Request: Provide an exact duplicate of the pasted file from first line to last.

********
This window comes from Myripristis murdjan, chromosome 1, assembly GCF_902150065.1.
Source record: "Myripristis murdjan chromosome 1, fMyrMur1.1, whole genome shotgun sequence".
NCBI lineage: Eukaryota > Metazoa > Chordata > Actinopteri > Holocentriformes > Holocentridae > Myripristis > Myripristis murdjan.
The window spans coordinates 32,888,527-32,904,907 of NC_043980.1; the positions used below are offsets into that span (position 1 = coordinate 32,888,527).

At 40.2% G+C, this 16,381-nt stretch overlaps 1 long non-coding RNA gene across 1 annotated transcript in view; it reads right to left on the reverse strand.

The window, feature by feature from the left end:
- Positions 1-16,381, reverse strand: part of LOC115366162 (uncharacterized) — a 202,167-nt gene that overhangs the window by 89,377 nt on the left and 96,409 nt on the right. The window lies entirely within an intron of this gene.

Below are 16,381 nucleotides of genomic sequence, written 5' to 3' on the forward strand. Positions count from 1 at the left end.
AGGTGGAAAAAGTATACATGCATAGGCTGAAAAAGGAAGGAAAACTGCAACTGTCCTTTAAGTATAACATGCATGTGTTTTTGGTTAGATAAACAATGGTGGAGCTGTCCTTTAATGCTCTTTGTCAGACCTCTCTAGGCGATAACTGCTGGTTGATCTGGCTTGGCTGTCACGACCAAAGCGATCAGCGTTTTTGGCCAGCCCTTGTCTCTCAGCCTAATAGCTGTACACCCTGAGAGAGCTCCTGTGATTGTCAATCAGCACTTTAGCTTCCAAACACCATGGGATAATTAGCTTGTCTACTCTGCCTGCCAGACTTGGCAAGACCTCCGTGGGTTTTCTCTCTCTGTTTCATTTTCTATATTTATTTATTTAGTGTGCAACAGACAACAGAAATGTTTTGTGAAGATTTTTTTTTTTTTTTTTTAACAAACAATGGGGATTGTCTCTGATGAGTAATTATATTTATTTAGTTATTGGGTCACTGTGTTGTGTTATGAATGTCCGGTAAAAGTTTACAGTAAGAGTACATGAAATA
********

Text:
This window comes from Myripristis murdjan, chromosome 1, assembly GCF_902150065.1.
Source record: "Myripristis murdjan chromosome 1, fMyrMur1.1, whole genome shotgun sequence".
NCBI lineage: Eukaryota > Metazoa > Chordata > Actinopteri > Holocentriformes > Holocentridae > Myripristis > Myripristis murdjan.
The window spans coordinates 32,888,527-32,904,907 of NC_043980.1; the positions used below are offsets into that span (position 1 = coordinate 32,888,527).

At 40.2% G+C, this 16,381-nt stretch overlaps 1 long non-coding RNA gene across 1 annotated transcript in view; it reads right to left on the reverse strand.

The window, feature by feature from the left end:
- Positions 1-16,381, reverse strand: part of LOC115366162 (uncharacterized) — a 202,167-nt gene that overhangs the window by 89,377 nt on the left and 96,409 nt on the right. The window lies entirely within an intron of this gene.

Below are 16,381 nucleotides of genomic sequence, written 5' to 3' on the forward strand. Positions count from 1 at the left end.
AGGTGGAAAAAGTATACATGCATAGGCTGAAAAAGGAAGGAAAACTGCAACTGTCCTTTAAGTATAACATGCATGTGTTTTTGGTTAGATAAACAATGGTGGAGCTGTCCTTTAATGCTCTTTGTCAGACCTCTCTAGGCGATAACTGCTGGTTGATCTGGCTTGGCTGTCACGACCAAAGCGATCAGCGTTTTTGGCCAGCCCTTGTCTCTCAGCCTAATAGCTGTACACCCTGAGAGAGCTCCTGTGATTGTCAATCAGCACTTTAGCTTCCAAACACCATGGGATAATTAGCTTGTCTACTCTGCCTGCCAGACTTGGCAAGACCTCCGTGGGTTTTCTCTCTCTGTTTCATTTTCTATATTTATTTATTTAGTGTGCAACAGACAACAGAAATGTTTTGTGAAGATTTTTTTTTTTTTTTTTTAACAAACAATGGGGATTGTCTCTGATGAGTAATTATATTTATTTAGTTATTGGGTCACTGTGTTGTGTTATGAATGTCCGGTAAAAGTTTACAGTAAGAGTACATGAAATA